Xerox Cowboys

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Few civilians know much about the bloody East Coast vs. West Coast zine wars of the mid-90s. They were such horrible times, such sad times, with many of our brightest talents lost. In the years 1994 and ’95, it seemed as if there were a funeral every week.

And for what? A nod in Jim Romenesko’s Obscure? A mention in the next Newsweek "zine explosion" article? To enjoy the company of Jim Hogshire on your couch during his latest cross-country flight from justice? Hollow prizes, all.

I worked my way up from the Philadelphia crew. After suffering countless initiation indignations–I’m still trying to forget that night with Darby Romeo and the donkey: which was which?–I was eventually invited to the New York City headquarters, operated in secrecy out of the cramped back room of See Hear. I was valuable because I’d infiltrated San Francisco’s Factsheet 5, the great zine bible for which I was a columnist.

Understandably, the NYC capos assumed the nexus of West Coast power to be in California. First, they sent their most talented provocateurs, Jim and Debbie Goad, to act as undercover agents in Los Angeles. (Such dirty politicking was not unusual. In hindsight, it’s painfully clear that Paul Lukas was a West Coast agent sent out to pasture by way of regular appearances in the Voice.) At the same time, they tried to crack the San Francisco zine ring.

We soon realized that then, as now, Los Angeles and San Francisco were culturally irrelevant and could never support such a powerful publishing putsch. So we sent the Goads northward, to the last possible candidate: Portland.

The Oregon cultural capital was always known for being weird. All those near-queer, almost-hippie, coffee-drinking types–they offended our slash-and-burn, kill ’em all sensibilities. We held little hope of understanding this new breed of zine, but little did we imagine that Portland was the sapling that would grow into a mighty rival oak.

Then, along came a Craphound. And we knew.

Clearly, the power of the West Coast was based around the dangerous and unpredictable Craphound–Sean Tejaratchi’s deceptively simple cut-and-paste juggernaut that funded our rival cartel. Worse, we feared that he was communicating with his own sleeper cells within the seemingly mumble-jumble, discordant pages of the fun-and-games zine.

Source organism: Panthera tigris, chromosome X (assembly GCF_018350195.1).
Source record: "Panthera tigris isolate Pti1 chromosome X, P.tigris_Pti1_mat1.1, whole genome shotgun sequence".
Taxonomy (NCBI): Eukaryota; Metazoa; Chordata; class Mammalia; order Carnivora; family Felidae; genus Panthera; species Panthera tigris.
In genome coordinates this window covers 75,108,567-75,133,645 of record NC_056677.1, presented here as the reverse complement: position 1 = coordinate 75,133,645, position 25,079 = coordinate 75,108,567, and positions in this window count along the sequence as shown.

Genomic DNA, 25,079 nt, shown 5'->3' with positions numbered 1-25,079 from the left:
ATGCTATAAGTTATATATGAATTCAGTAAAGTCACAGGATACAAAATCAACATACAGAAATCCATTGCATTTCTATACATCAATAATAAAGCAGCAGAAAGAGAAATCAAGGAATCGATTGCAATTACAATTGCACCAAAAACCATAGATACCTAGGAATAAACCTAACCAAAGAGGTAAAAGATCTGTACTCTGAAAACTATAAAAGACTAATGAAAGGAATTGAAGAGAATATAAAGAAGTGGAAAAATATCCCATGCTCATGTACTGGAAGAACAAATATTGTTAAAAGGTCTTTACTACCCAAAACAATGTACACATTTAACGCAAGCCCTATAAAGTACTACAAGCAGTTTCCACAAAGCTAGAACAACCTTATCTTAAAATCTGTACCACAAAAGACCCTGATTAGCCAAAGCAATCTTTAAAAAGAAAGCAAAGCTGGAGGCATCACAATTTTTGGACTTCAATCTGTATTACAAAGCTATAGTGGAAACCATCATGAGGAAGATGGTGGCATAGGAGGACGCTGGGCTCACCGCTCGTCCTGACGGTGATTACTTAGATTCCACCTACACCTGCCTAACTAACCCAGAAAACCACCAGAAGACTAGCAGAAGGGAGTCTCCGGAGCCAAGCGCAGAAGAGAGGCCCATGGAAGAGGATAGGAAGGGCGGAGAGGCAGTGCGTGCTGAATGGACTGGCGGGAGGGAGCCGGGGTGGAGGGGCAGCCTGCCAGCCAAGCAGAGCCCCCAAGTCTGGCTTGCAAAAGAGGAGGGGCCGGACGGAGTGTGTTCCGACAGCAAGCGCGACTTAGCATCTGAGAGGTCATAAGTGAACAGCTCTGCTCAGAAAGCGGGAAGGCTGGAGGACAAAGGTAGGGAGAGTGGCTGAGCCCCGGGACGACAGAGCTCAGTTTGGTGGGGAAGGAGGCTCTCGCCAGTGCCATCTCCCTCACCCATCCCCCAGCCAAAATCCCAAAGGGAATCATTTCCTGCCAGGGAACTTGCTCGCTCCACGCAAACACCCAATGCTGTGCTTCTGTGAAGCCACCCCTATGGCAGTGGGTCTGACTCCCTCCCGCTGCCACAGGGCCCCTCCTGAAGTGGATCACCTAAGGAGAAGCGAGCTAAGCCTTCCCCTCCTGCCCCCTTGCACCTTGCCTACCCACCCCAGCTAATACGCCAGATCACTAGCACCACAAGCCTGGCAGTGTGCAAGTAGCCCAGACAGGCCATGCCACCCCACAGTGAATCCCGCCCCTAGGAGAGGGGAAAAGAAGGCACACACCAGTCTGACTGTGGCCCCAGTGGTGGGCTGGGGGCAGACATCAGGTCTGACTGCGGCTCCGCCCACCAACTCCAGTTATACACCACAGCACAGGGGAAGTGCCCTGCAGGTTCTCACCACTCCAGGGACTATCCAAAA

That’s when the slaughter began. Those of us on the frontlines will never forget the toner and blood mixing in the gutter, the corpses of poets and punks, side by side, long-arm staplers clutched in futile defense. Years later, with the killing fields covered with daisies, it’s easy to dismiss the hell of war. Back then, though, it was life or death.

Like his heroes Che Guevara and Keyser Soze, few had ever seen Tejaratchi in the flesh. So when I returned from an Eastern European recruiting mission earlier this year, I was surprised to find the mysterious publisher sitting in the art director’s chair at this newspaper. Tejaratchi. Even the name was sketchy: Is he Japanese, or just an artist? My fighting instincts kicked in, leading to more than one broken bone during copierroom power struggles.

I’d like to think that during our four months of working together, Sean Tejaratchi and I made great efforts toward peace. With help from the company therapist, we grudgingly accepted that the Great Zine War is over and, in the simple act of producing this newspaper–together, as one–proved that there’s more to life than drive-bys and vicious turf battles.

Last week, my new friend and respected peer said goodbye, leaving behind a legacy of tears and–I’m told–more than one bastard child. His admirers in the editorial department wish him only the best, and this aging zine guy prays that his return to the West Coast foretells more cooperation and understanding, and not a return to the pointless bloodshed that so scarred our twenties.

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